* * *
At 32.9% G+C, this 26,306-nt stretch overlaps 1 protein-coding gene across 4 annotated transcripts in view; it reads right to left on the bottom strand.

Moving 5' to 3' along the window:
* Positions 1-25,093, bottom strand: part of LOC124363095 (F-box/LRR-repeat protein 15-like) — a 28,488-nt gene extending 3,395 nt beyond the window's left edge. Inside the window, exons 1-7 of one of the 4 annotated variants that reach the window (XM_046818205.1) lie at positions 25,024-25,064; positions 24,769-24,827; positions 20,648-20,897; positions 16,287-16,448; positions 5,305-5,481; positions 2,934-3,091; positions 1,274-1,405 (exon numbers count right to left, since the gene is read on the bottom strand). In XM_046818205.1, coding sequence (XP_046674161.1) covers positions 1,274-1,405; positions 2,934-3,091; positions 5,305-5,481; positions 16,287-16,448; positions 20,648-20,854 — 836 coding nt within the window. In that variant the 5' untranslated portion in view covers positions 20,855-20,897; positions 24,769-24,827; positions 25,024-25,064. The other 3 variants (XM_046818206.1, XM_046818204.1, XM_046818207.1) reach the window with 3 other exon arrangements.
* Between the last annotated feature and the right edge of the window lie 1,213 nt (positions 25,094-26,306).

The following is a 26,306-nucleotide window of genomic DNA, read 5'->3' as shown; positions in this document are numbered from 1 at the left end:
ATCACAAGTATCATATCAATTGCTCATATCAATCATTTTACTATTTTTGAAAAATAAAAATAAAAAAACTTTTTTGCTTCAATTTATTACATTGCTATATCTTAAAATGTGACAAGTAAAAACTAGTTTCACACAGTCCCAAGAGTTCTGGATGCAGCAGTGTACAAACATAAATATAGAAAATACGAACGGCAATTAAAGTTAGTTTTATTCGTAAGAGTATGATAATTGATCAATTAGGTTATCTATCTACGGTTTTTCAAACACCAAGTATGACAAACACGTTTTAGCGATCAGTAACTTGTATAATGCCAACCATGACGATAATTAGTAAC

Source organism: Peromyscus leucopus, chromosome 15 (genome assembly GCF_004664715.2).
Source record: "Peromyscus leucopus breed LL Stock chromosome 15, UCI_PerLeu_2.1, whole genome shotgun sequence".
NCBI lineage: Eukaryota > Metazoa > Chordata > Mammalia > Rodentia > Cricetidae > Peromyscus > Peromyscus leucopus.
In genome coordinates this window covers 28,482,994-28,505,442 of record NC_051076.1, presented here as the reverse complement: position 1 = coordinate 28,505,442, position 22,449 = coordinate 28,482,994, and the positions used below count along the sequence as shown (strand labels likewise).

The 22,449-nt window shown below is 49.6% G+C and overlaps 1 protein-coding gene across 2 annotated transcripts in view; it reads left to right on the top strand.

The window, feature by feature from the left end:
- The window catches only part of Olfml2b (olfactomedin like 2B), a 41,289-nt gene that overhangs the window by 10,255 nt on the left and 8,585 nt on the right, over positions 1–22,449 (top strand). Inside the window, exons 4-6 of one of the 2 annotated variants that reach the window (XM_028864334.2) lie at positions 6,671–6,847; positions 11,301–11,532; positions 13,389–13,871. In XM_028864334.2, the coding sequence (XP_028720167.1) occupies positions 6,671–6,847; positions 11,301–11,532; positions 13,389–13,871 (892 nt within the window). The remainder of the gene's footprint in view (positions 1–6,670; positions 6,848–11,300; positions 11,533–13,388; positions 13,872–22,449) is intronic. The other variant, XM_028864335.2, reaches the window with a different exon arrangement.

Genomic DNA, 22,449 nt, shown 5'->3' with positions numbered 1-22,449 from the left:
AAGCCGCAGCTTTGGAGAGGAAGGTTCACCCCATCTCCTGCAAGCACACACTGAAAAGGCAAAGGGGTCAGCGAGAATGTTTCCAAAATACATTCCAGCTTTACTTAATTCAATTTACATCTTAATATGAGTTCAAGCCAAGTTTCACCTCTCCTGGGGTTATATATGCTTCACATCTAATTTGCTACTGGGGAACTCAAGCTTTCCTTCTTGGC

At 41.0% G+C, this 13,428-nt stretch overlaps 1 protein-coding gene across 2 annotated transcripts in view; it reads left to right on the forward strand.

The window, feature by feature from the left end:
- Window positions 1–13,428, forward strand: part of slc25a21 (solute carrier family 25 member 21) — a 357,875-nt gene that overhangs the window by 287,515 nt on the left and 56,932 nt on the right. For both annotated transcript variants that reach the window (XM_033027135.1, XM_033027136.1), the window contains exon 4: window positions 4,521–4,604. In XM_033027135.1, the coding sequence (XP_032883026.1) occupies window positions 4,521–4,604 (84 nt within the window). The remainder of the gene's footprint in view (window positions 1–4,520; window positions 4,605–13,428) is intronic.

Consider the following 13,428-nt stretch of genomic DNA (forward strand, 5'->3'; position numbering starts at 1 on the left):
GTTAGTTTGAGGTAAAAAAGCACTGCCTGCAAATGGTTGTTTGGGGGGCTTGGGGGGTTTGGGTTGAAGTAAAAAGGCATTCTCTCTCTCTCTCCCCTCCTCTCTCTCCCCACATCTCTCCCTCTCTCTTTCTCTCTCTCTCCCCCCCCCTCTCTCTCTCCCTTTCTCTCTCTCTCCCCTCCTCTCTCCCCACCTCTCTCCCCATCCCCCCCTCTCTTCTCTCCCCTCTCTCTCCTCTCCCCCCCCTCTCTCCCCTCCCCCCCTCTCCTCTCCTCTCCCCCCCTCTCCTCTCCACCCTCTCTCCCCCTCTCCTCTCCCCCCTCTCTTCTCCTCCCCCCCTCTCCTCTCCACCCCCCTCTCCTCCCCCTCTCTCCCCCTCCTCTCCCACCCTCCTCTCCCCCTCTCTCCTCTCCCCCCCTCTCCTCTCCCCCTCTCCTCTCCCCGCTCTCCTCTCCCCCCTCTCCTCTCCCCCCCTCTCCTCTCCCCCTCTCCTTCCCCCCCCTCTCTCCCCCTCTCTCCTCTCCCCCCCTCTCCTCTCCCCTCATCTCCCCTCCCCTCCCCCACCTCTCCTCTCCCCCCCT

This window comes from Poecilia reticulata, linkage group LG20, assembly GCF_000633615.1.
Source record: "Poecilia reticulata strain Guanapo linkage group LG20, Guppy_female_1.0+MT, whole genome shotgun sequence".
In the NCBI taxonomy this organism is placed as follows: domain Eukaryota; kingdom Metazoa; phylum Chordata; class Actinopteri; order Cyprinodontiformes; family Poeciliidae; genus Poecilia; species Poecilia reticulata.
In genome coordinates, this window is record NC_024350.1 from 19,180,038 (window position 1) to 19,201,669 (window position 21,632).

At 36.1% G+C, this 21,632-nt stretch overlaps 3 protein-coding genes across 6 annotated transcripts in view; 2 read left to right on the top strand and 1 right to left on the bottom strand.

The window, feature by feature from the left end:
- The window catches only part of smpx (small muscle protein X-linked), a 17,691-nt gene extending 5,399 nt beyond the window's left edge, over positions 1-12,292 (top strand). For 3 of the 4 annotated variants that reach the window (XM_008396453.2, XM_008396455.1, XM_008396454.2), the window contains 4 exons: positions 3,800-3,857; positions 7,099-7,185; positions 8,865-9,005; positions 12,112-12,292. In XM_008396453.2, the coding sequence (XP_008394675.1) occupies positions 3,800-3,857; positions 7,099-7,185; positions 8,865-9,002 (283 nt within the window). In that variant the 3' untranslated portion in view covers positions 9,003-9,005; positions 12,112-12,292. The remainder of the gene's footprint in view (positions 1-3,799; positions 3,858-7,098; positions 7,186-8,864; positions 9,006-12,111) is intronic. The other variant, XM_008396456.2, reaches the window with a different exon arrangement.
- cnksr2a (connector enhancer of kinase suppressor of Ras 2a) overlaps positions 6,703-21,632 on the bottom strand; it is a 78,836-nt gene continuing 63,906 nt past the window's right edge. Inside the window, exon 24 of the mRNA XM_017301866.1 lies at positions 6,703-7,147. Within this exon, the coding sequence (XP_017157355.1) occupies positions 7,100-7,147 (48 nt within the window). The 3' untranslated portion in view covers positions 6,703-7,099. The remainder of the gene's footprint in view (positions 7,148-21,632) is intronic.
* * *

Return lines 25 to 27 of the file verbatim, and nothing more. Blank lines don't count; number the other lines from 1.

At 36.1% G+C, this 21,632-nt stretch overlaps 3 protein-coding genes across 6 annotated transcripts in view; 2 read left to right on the top strand and 1 right to left on the bottom strand.

The window, feature by feature from the left end:
- The window catches only part of smpx (small muscle protein X-linked), a 17,691-nt gene extending 5,399 nt beyond the window's left edge, over positions 1-12,292 (top strand). For 3 of the 4 annotated variants that reach the window (XM_008396453.2, XM_008396455.1, XM_008396454.2), the window contains 4 exons: positions 3,800-3,857; positions 7,099-7,185; positions 8,865-9,005; positions 12,112-12,292. In XM_008396453.2, the coding sequence (XP_008394675.1) occupies positions 3,800-3,857; positions 7,099-7,185; positions 8,865-9,002 (283 nt within the window). In that variant the 3' untranslated portion in view covers positions 9,003-9,005; positions 12,112-12,292. The remainder of the gene's footprint in view (positions 1-3,799; positions 3,858-7,098; positions 7,186-8,864; positions 9,006-12,111) is intronic. The other variant, XM_008396456.2, reaches the window with a different exon arrangement.